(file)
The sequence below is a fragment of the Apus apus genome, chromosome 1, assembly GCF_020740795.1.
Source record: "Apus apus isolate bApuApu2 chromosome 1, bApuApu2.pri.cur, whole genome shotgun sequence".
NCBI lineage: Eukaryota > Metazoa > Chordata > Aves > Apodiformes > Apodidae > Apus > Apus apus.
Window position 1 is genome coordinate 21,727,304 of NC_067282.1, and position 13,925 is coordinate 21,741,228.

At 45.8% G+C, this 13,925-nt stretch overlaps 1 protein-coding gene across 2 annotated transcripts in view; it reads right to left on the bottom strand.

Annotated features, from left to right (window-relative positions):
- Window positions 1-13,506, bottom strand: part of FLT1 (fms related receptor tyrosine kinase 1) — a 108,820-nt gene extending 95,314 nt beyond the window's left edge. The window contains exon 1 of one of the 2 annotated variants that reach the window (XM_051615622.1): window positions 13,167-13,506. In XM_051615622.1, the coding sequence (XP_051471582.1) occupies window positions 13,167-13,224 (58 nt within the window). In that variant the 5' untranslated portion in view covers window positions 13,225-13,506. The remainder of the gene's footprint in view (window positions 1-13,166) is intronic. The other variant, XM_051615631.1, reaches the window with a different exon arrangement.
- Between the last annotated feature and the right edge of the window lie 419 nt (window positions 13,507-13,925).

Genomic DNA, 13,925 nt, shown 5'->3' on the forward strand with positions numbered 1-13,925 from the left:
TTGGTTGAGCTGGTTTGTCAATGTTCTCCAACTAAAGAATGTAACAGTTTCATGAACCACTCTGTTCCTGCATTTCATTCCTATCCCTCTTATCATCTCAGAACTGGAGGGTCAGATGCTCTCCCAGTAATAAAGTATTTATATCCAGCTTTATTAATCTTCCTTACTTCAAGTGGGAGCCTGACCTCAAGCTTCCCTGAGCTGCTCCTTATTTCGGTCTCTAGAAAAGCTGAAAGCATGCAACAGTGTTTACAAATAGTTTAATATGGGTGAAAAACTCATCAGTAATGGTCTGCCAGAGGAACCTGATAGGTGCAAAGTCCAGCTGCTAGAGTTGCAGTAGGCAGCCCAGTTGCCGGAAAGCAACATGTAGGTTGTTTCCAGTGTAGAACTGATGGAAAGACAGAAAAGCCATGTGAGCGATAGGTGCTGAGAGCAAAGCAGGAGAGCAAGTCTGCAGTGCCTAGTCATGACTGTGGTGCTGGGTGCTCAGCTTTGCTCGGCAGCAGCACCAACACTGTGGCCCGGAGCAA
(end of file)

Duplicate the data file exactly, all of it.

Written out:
The sequence below is a fragment of the Apus apus genome, chromosome 1, assembly GCF_020740795.1.
Source record: "Apus apus isolate bApuApu2 chromosome 1, bApuApu2.pri.cur, whole genome shotgun sequence".
NCBI lineage: Eukaryota > Metazoa > Chordata > Aves > Apodiformes > Apodidae > Apus > Apus apus.
Window position 1 is genome coordinate 21,727,304 of NC_067282.1, and position 13,925 is coordinate 21,741,228.

At 45.8% G+C, this 13,925-nt stretch overlaps 1 protein-coding gene across 2 annotated transcripts in view; it reads right to left on the bottom strand.

Annotated features, from left to right (window-relative positions):
- Window positions 1-13,506, bottom strand: part of FLT1 (fms related receptor tyrosine kinase 1) — a 108,820-nt gene extending 95,314 nt beyond the window's left edge. The window contains exon 1 of one of the 2 annotated variants that reach the window (XM_051615622.1): window positions 13,167-13,506. In XM_051615622.1, the coding sequence (XP_051471582.1) occupies window positions 13,167-13,224 (58 nt within the window). In that variant the 5' untranslated portion in view covers window positions 13,225-13,506. The remainder of the gene's footprint in view (window positions 1-13,166) is intronic. The other variant, XM_051615631.1, reaches the window with a different exon arrangement.
- Between the last annotated feature and the right edge of the window lie 419 nt (window positions 13,507-13,925).

Genomic DNA, 13,925 nt, shown 5'->3' on the forward strand with positions numbered 1-13,925 from the left:
TTGGTTGAGCTGGTTTGTCAATGTTCTCCAACTAAAGAATGTAACAGTTTCATGAACCACTCTGTTCCTGCATTTCATTCCTATCCCTCTTATCATCTCAGAACTGGAGGGTCAGATGCTCTCCCAGTAATAAAGTATTTATATCCAGCTTTATTAATCTTCCTTACTTCAAGTGGGAGCCTGACCTCAAGCTTCCCTGAGCTGCTCCTTATTTCGGTCTCTAGAAAAGCTGAAAGCATGCAACAGTGTTTACAAATAGTTTAATATGGGTGAAAAACTCATCAGTAATGGTCTGCCAGAGGAACCTGATAGGTGCAAAGTCCAGCTGCTAGAGTTGCAGTAGGCAGCCCAGTTGCCGGAAAGCAACATGTAGGTTGTTTCCAGTGTAGAACTGATGGAAAGACAGAAAAGCCATGTGAGCGATAGGTGCTGAGAGCAAAGCAGGAGAGCAAGTCTGCAGTGCCTAGTCATGACTGTGGTGCTGGGTGCTCAGCTTTGCTCGGCAGCAGCACCAACACTGTGGCCCGGAGCAA